, , , , ,

Les premières phrases

«  When I close my eyes I see Tyneford House. In the darkness as I lay down to sleep, I see the Purbeck stone frontage in the glow of late afternoon. The sunlight glints off the upper windows, and the air is heavy with the scents of magnolia and salt. Ivy clings to the porch archway, and a magpie pecks at the lichen coating a limestone roof tile. Smoke seeps from one of the great chimneystacks, and the leaves on the unfelled lime avenue are May green and cast mottled patterns on the driveway. There are no weeds yet tearing through the lavender and thyme borders, and the lawn is velvet cropped and rolled in verdant stripes. No bullet holes pockmark the ancient garden wall and the drawing room windows are thrown open, the glass not shattered by shellfire. I see the house as it was then, on that first afternoon. « 

Circonstances de lecture

Fan de la série TV « Downton Abbey », je n’ai pas pu résister à l’envie de lire ce livre. On y retrouve la même ambiance que la série.


Tout commence en 1938 lorsque l’imminence de la guerre pousse la jeune Elise Landau à quitter l’Autriche pour l’Angleterre. Elle laisse derrière elle ses parents, en attente de visas pour quitter à leur tour le pays, tandis que sa sœur aînée part pour les USA. Loin de son foyer natal, elle devient servante à Tyneford, au service de la famille Rivers. Là, elle découvre un mode de vie typiquement british, et tombe amoureuse du fils de la maison, et de la campagne anglaise.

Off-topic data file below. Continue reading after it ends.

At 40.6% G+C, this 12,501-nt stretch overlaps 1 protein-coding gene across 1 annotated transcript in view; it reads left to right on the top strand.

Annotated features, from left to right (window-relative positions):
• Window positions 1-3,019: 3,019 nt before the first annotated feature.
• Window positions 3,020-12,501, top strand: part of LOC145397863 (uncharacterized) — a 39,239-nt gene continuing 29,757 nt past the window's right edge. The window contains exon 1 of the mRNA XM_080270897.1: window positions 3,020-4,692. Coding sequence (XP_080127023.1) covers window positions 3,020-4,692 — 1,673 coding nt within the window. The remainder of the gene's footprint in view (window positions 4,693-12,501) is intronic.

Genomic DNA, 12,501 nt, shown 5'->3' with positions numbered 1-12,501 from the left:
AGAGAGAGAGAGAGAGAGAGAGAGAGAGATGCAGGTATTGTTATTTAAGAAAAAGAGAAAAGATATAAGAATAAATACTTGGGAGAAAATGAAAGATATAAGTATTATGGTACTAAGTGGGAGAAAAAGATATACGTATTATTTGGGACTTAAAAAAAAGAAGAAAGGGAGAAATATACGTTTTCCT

Un passage parmi d’autres

 My hair was sticky with sweat and clung to my face and I decided that I would wash, despite the cold. An old-fashioned water pump with an iron handle stood in the middle of the yard. I’d watched the stable boy use it earlier before scrubbing Mr. Bobbin, and I mimicked his movement, pushing the handle up and down until a steady stream of water sluiced my feet and gushed over the cobbles. Kneeling, I shoved my head under the flow, trying to pump at the same time, and managed to rinse my hair as well as spray myself with freezing water. The cold took my breath away, emptying my mind of all thought save for the sensation of icy liquid down my neck. It was not unpleasant, and the rush of water crowded out my tumbling worries. The pump squealed and whined, filling the empty yard with the sound, so that it took me a moment to realise someone was speaking to me.

« Hullo? »

I scrambled to my feet, banging my head against the pump. A pain exploded above my eye and I crouched, rubbing my forehead. The next moment, a man was kneeling beside me, pushing my wet hair out of my face with his fingers.

« Are you bleeding? Or is this water? I can’t see. Come into the light. »

I allowed myself to be led into the corner of the yard, where a yellow oil lamp rested on a mounting block. The man touched my forehead where I’d cracked it against the pump. I was too embarrassed to look into his face, so I stared at my bare, slightly grimy toes.

« No, you’re all right. I’m sorry. Didn’t mean to frighten you like that. »

I looked up and saw in the gloom a man of about forty with dark hair and a slight smile playing around his eyes. Anna would have called him handsome, but I knew that men of forty were far too old to be considered any such thing.

« Christopher Rivers, » he said.

« Elise Landau, » I said, offering him my hand.

The House at Tyneford – Nastasha Solomons – 2011 (Editions Plume)